Hamas-owned "Falasteen" journal published a "rare and special" interview with captive Israeli soldier Gilad Shalit, an interview, which, only at the end of the report, turned out to be fabricated.
The paper's political analyst Mustafa al-Sawwaf, was allegedly given the opportunity to interview the soldier in captivity, but at the end of his article, the journalist writes, "All this was in a dream, which I woke up from, after recording this interview."
The journalist opened the report noting that Shalit responded to his questions in Hebrew and his remarks were translated by an interpreter. He also noted that Shalit seemed to be in good condition, weighing about 60 kilograms (roughly 132 pounds).
In response to al-Sawwaf's question about how long he has been held in captivity, Shalit supposedly said, "I am now approaching the end of the fourth year, ever since I fell into the hands of the resistance, after they took me out of my tank. I was injured, but I was treated and now I am in good health, as you can see.
"I would not be exaggerating if I said I didn't expect the treatment to be so good. Especially after I learned in school and in the army that the Arabs are murderers and criminals and that they deserve to die," Shalit "said" in the fabricated interview.
"But these years I have spent here have proved to me that what I learned is not true and that they are people with feelings and that they love life and give civil and humane treatment, the opposite of what is said. I would like to end my words with a cry to my people – help me live, from your son, Gilad Shalit."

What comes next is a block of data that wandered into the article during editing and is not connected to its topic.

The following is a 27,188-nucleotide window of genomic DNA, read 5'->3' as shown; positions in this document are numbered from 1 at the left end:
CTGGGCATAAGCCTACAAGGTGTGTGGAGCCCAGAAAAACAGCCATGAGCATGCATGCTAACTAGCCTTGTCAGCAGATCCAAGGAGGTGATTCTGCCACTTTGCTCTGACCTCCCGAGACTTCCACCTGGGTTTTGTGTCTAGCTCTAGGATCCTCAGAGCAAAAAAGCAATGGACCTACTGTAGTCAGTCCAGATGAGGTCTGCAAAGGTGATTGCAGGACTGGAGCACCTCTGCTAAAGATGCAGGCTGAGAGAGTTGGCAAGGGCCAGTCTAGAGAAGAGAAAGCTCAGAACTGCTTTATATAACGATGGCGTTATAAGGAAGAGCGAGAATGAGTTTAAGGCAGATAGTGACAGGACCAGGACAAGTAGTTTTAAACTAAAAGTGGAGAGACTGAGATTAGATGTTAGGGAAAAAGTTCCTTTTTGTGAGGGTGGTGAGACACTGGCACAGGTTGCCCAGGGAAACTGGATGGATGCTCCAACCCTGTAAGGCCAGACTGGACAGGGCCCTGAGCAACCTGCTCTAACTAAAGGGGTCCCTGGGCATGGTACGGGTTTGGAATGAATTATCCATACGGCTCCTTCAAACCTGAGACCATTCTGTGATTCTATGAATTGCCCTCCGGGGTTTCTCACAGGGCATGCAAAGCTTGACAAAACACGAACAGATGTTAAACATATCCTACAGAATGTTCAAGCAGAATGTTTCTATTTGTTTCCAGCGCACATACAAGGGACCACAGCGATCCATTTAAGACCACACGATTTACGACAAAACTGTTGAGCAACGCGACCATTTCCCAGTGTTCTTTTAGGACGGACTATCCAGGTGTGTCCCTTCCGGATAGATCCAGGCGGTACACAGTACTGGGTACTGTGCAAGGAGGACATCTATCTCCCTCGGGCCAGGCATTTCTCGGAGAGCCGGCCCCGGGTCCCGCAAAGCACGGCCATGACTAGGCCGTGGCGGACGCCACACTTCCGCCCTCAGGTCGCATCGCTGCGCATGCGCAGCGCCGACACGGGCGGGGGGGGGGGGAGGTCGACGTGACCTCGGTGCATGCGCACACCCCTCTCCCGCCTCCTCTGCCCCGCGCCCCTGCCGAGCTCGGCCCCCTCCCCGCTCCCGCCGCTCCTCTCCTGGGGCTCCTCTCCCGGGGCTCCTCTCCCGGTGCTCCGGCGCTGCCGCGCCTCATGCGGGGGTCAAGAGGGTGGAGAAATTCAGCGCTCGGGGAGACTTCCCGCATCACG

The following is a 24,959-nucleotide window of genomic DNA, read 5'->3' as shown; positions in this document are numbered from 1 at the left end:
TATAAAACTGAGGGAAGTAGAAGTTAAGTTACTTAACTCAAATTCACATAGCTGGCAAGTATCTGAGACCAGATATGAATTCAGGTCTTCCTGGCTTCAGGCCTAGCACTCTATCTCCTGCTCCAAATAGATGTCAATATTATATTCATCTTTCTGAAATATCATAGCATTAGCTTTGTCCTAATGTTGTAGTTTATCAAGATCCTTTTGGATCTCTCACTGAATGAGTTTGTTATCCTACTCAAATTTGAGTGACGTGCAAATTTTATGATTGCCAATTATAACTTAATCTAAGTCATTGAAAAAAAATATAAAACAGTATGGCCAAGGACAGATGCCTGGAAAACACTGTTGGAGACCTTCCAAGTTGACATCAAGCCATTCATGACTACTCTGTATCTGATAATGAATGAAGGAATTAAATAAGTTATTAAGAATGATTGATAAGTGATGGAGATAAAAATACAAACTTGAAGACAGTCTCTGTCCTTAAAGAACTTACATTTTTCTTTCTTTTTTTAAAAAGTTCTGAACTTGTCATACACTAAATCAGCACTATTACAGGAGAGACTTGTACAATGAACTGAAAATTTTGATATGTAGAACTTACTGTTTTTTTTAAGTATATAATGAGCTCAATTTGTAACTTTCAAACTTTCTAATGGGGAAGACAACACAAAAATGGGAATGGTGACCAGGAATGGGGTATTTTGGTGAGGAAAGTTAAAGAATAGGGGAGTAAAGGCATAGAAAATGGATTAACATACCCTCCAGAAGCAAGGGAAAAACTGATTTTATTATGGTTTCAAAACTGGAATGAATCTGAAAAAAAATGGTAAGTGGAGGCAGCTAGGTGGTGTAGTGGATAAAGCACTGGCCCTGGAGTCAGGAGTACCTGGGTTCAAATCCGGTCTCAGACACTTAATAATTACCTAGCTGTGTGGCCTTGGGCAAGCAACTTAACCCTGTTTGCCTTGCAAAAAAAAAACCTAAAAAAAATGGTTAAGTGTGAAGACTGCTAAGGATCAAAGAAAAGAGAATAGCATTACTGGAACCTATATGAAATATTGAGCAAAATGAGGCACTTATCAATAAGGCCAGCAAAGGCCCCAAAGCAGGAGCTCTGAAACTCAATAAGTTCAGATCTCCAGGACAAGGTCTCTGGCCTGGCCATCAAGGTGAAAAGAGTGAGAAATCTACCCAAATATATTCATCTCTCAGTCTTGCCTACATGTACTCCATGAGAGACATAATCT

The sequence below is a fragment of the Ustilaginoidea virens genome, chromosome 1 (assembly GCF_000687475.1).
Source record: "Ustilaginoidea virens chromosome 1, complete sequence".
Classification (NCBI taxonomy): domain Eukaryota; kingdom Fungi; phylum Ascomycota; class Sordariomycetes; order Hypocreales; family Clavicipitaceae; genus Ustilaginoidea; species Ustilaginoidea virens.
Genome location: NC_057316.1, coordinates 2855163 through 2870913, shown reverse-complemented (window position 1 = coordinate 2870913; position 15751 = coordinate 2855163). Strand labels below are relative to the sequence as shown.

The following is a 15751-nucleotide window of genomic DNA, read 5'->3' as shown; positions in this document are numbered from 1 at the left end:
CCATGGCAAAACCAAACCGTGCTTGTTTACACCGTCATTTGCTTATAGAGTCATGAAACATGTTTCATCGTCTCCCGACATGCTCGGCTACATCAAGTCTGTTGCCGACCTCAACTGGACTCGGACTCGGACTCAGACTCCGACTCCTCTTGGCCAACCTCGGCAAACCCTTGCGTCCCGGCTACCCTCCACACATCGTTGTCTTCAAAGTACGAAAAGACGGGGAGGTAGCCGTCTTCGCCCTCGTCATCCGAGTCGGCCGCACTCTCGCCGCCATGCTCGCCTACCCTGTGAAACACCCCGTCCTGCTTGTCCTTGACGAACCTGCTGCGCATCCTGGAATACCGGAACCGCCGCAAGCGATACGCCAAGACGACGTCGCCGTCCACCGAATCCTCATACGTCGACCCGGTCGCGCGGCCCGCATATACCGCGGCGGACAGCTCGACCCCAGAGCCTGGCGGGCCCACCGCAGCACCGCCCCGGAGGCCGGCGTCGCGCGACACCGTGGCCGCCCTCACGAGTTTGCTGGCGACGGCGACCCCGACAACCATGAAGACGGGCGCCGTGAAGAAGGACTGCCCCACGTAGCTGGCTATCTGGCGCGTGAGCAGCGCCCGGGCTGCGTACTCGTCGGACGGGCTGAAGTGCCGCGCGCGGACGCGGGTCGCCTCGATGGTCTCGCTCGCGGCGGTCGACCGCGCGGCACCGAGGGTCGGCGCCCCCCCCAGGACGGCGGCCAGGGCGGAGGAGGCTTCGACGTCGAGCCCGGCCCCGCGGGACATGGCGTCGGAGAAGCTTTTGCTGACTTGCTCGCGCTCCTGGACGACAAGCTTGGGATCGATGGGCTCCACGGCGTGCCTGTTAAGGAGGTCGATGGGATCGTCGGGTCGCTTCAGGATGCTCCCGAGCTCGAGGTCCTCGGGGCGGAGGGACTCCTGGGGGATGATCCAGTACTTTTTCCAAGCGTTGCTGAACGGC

The "interview" comes at a time when the Shalit family is busy trying to keep the painful affair on the public agenda. On Sunday, a ceremony was held in northern Israel during which a large flag with the soldier's picture on it was waved.
Noam Shalit on Sunday (Photo: Avishag Shaar Yashuv)
Shalit's father, Noam, said in the ceremony: "Two prime ministers failed to bring Gilad back, and this flag here is as a reminder that Gilad continues to give a silent cry from the Hamas dungeons in which he demands only one thing: His freedom."
Earlier this week, it seemed Hamas is in no hurry to make progress in talks. A day after Russian President Dmitry Medvedev called for a "solution to the problem of the captive soldier", the Islamic organization responded saying Shalit would not be set free without an "honorable" deal.
Medvedev, who held a three-way meeting with Hamas politburo chief Khaled Mashaal and Syrian President Bashar Assad in Damascus last week, said the leaders of Hamas should free the soldier "as soon as possible."
Gilad Shalit was kidnapped into the Gaza Strip 1,422 days ago